ANN ARBOR, Mich. – Does Michigan football have a tendency to overlook opponents from the Mid-American Conference following big wins? Let’s see what recent history says.
Last week, the Wolverines picked up a nice win over Washington -- a Pac-12 school that was ranked in the top 20 entering the season. The Huskies have plummeted out of the rankings after losing to Montana and Michigan, but still, the night game atmosphere was electric, emotions were high and it was an overwhelming victory.
This week, Jim Harbaugh’s team will host Northern Illinois at noon with the Big Ten season looming. If there was ever a chance for a letdown week, this would be it.
Saturday will be the second all-time meeting between Michigan and Northern Illinois. The first came in 2005, when Michigan beat NIU comfortably, 33-17.
Between the two meetings, it feels like there have been a few instances of Michigan overlooking MAC teams. I wanted to see if that is actually true, or if this is a case of a few outliers standing out in my mind.
Here’s a look at some of the examples I found.
Ball State in 2006
The Ball State game in 2006 didn’t technically follow a big game, per se, but it did come with Michigan at 9-0 and No. 2 overall in the country.
The Wolverines had just taken down the 2-6 Northwestern Wildcats, but the resume also included wins over then-No. 2 Notre Dame, Wisconsin, Michigan State, Penn State and Iowa.
My point: Michigan had a lot to play for and definitely took Ball State lightly.
Many will remember the Brady Hoke-led Cardinals, which came into the game 3-6, led 9-7 at the end of the first quarter and had the ball on Michigan’s 2-yard line down eight points with under three minutes to play in the game.
While the Wolverines escaped, I still believe that performance played a role in dropping them to No. 3 in the final rankings, robbing them of a rematch with Ohio State in the national championship game.
Eastern Michigan in 2007
Michigan hosted Eastern Michigan the first week of October in 2007 after winning three straight games against Notre Dame (a 38-0 thrashing), No. 10 Penn State and Northwestern.
Again, Northwestern didn’t qualify as a big win at the time, but blowing out Notre Dame certainly did, and obviously, Penn State came to the Big House as a top-10 team.
Well, the Wolverines were sleepwalking against EMU and gave up a third-quarter touchdown to make the game 16-14. It wasn’t until under the seven-minute mark of the third quarter when Michigan finally put the game out of reach against the 2-3 Eagles.
In the end, Michigan won by 11 points despite being a massive home favorite.
*UMass in 2010
*Massachusetts didn’t actually join the MAC until two years later (and left in 2015), but I think this game fits the spirit of this exercise.
Michigan had just gone into Notre Dame and won a hard-fought road game to start the season 2-0 and came home as a massive favorite over the 1-1 Minutemen.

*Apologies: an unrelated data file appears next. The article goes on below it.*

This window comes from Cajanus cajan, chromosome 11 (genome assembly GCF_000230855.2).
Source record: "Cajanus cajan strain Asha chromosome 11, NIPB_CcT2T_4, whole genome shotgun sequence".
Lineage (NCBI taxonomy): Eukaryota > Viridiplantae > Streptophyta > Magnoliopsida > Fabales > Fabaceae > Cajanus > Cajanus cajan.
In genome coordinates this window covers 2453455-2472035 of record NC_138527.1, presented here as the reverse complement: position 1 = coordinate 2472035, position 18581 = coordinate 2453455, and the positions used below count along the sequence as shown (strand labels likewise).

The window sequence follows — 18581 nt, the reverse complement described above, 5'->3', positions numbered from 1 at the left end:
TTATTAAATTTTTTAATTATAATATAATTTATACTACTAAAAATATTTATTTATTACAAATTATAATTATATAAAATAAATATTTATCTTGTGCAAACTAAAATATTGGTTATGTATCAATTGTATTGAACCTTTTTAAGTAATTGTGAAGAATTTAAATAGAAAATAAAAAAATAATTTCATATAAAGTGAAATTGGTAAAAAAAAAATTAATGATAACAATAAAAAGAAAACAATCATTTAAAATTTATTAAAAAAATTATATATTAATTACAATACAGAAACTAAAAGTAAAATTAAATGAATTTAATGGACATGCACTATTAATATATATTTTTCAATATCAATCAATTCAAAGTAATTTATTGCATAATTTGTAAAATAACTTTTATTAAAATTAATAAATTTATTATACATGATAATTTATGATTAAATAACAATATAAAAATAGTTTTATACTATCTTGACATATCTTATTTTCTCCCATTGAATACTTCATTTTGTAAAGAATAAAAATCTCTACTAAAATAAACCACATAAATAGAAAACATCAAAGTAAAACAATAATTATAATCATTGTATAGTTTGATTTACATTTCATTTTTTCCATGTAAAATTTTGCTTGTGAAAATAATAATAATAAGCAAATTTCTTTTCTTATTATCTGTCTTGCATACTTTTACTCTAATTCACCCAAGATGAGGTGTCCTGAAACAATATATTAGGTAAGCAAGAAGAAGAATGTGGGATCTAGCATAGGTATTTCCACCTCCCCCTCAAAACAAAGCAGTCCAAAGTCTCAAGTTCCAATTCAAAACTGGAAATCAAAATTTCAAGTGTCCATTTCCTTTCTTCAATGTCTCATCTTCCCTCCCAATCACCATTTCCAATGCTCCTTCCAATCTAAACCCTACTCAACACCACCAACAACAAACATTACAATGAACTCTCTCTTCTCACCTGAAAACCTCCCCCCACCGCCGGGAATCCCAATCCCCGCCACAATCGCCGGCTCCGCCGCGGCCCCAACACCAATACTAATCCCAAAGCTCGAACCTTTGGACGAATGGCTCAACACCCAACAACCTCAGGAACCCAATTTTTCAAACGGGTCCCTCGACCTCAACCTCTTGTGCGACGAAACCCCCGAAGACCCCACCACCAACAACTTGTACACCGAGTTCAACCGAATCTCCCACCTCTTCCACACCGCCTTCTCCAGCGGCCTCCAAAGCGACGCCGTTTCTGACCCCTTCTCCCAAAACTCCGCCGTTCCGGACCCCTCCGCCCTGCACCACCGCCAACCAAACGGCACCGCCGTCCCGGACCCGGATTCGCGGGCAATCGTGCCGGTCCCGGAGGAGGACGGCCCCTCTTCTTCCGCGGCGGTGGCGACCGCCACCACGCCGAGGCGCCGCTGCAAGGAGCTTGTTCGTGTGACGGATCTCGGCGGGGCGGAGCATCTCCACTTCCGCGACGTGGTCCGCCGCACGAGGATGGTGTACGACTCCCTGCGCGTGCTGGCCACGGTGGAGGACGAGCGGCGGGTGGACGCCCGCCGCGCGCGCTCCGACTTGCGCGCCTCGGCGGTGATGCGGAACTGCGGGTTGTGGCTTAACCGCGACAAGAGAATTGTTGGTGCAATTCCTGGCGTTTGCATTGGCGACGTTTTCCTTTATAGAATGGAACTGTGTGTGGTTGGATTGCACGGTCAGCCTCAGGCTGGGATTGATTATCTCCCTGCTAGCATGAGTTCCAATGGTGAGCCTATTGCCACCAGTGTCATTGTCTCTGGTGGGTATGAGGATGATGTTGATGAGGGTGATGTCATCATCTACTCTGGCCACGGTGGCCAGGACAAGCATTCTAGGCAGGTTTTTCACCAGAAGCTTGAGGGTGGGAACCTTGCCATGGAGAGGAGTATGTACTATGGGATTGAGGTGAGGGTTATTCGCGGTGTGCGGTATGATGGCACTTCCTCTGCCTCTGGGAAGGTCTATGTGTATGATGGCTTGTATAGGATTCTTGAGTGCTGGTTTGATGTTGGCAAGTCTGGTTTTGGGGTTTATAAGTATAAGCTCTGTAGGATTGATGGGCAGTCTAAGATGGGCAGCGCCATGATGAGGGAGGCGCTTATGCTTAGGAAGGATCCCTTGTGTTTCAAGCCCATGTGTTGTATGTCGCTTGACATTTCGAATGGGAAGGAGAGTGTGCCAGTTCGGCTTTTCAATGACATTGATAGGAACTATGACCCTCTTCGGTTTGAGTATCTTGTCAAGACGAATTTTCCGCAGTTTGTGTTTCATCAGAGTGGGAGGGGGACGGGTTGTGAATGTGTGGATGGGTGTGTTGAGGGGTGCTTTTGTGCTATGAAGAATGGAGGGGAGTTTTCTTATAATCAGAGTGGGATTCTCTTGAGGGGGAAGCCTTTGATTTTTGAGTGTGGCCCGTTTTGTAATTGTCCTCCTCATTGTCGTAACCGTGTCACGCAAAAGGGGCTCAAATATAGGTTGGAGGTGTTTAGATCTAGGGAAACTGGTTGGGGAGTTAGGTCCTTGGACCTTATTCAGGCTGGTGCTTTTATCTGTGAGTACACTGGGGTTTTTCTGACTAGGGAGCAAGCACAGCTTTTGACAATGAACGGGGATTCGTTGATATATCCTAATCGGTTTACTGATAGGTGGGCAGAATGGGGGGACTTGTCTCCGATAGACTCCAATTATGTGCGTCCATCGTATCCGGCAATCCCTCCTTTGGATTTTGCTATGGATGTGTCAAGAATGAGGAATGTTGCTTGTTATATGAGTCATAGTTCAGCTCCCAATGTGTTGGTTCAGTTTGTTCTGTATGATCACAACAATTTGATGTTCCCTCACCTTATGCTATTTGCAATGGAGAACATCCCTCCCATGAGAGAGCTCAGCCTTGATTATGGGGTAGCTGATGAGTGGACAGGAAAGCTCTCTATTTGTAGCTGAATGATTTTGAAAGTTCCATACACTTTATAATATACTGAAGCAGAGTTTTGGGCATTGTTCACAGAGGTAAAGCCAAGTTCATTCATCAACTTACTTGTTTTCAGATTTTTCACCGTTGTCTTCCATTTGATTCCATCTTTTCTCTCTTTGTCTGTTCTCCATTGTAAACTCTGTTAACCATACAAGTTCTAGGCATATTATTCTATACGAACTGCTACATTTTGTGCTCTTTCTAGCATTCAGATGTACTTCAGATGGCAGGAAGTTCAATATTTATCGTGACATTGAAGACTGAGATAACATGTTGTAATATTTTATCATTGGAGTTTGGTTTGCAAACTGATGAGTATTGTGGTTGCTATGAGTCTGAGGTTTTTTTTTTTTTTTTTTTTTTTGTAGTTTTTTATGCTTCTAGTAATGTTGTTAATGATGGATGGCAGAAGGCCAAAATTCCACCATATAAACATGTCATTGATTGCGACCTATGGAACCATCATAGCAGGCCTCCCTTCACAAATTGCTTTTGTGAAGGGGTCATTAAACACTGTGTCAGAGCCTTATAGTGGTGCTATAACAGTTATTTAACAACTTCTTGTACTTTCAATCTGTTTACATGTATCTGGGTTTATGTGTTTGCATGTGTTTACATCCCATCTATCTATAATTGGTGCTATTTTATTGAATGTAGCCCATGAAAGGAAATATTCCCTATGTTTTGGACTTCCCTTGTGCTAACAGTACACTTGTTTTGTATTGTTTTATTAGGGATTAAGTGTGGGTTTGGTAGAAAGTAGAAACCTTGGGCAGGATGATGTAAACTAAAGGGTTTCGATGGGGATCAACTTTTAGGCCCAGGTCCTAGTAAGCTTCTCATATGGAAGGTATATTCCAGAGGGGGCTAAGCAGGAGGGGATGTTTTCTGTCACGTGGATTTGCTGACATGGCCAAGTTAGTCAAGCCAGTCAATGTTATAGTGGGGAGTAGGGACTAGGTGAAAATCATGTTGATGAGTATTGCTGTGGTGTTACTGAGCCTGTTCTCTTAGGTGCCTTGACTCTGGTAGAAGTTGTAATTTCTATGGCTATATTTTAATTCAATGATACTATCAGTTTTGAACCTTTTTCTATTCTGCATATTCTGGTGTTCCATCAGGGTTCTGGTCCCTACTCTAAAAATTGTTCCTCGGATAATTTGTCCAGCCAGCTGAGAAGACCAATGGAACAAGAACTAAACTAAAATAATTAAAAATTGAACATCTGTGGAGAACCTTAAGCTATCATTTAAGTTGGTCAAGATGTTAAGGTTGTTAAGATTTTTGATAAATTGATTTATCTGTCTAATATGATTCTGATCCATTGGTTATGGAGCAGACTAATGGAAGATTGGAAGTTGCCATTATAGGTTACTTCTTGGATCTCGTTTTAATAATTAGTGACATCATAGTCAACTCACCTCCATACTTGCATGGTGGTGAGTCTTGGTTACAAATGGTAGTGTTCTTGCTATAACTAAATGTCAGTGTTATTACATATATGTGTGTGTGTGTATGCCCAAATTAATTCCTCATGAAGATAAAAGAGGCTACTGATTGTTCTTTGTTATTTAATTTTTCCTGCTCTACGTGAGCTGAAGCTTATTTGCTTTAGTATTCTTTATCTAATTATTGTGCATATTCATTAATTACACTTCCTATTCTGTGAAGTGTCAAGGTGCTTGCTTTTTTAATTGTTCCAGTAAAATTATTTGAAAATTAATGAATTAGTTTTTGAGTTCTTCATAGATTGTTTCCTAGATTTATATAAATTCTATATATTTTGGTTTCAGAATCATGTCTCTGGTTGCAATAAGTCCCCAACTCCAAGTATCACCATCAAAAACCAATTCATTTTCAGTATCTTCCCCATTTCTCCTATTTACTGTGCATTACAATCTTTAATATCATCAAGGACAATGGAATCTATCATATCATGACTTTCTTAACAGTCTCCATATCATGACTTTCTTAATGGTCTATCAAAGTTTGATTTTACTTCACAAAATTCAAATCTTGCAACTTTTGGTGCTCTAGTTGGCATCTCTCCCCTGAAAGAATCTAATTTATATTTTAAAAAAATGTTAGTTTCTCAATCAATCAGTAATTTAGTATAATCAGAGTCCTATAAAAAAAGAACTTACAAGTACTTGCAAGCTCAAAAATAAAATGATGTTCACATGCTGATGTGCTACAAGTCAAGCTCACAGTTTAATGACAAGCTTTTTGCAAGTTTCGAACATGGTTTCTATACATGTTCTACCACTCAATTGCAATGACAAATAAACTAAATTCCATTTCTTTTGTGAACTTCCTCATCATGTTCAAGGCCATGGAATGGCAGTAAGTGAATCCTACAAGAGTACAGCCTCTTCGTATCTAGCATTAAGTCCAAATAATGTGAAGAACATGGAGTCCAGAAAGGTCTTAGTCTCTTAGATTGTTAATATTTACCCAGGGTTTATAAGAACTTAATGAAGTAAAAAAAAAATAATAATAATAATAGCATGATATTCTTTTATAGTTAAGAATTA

It didn’t take long for Michigan fans to start feeling uncomfortable. UMass jumped out to a 17-7 lead late into the second quarter, but Michigan managed to score two touchdowns in the final 61 seconds of the half thanks to a fumble recovery.
Two more touchdowns in the third quarter weren’t enough to put the game away, as UMass pulled within five points in the final two minutes. The Wolverines recovered an onside kick and got one first down to seal a shaky win.
Akron in 2013
Michigan had no problem with its first MAC opponent in 2013, blowing out Central Michigan 59-9 in the opener. But after an emotional night game victory over No. 14 Notre Dame in Week 2, Akron proved a much tougher foe.
The Zips had already lost to UCF by 31 points that season, and they would go on to lose the next four games after visiting the Big House.
But boy did they give Michigan a scare.
The Wolverines trailed 10-7 well into the third quarter before taking a 21-10 lead into the fourth. Then, a pick-six and an 11-play drive put Akron back on top in the waning moments of the game.
Michigan trailed until 2:49 left, when Fitzgerald Toussaint found the end zone to cap off a four-play, 70-yard drive.
But Akron still wasn’t done. The Zips drove all the way down to Michigan’s 2-yard line with seconds remaining, and it took a goal-line stop for the Wolverines to avoid a monumental upset.
Is four scares in 15 years a trend? Not really, especially considering how many times Michigan has handled these types of opponents with ease after big wins.
Michigan beat Eastern Michigan by 38 points after upsetting No. 18 Notre Dame in 2009. The Wolverines pummeled the Eagles again in 2011 after their famous night game win over the Irish.
Here’s what Harbaugh has done against all MAC and non-Power Five opponents:
- Beat UNLV 28-7 in 2015.
- Beat Hawaii 63-3 in 2016.
- Beat UCF 51-14 in 2016.
- Beat Cincinnati 36-14 in 2017.
- Beat Air Force 29-13 in 2017.
- Beat Western Michigan 49-3 in 2018.
- Beat SMU 45-20 in 2018.
- Beat Middle Tennessee State 40-21 in 2019.
- Beat Army 24-21 in overtime in 2019.
- Beat Western Michigan 47-14 two weeks ago.
Other than the Army game in 2019, none of those games were ever really in doubt. The next-closest was Air Force in 2017, and Michigan never trailed in that game.
Will Michigan struggle against Northern Illinois on Saturday? It’s certainly possible, but that hasn’t been a trend during the Harbaugh era, nor was it common in the years prior.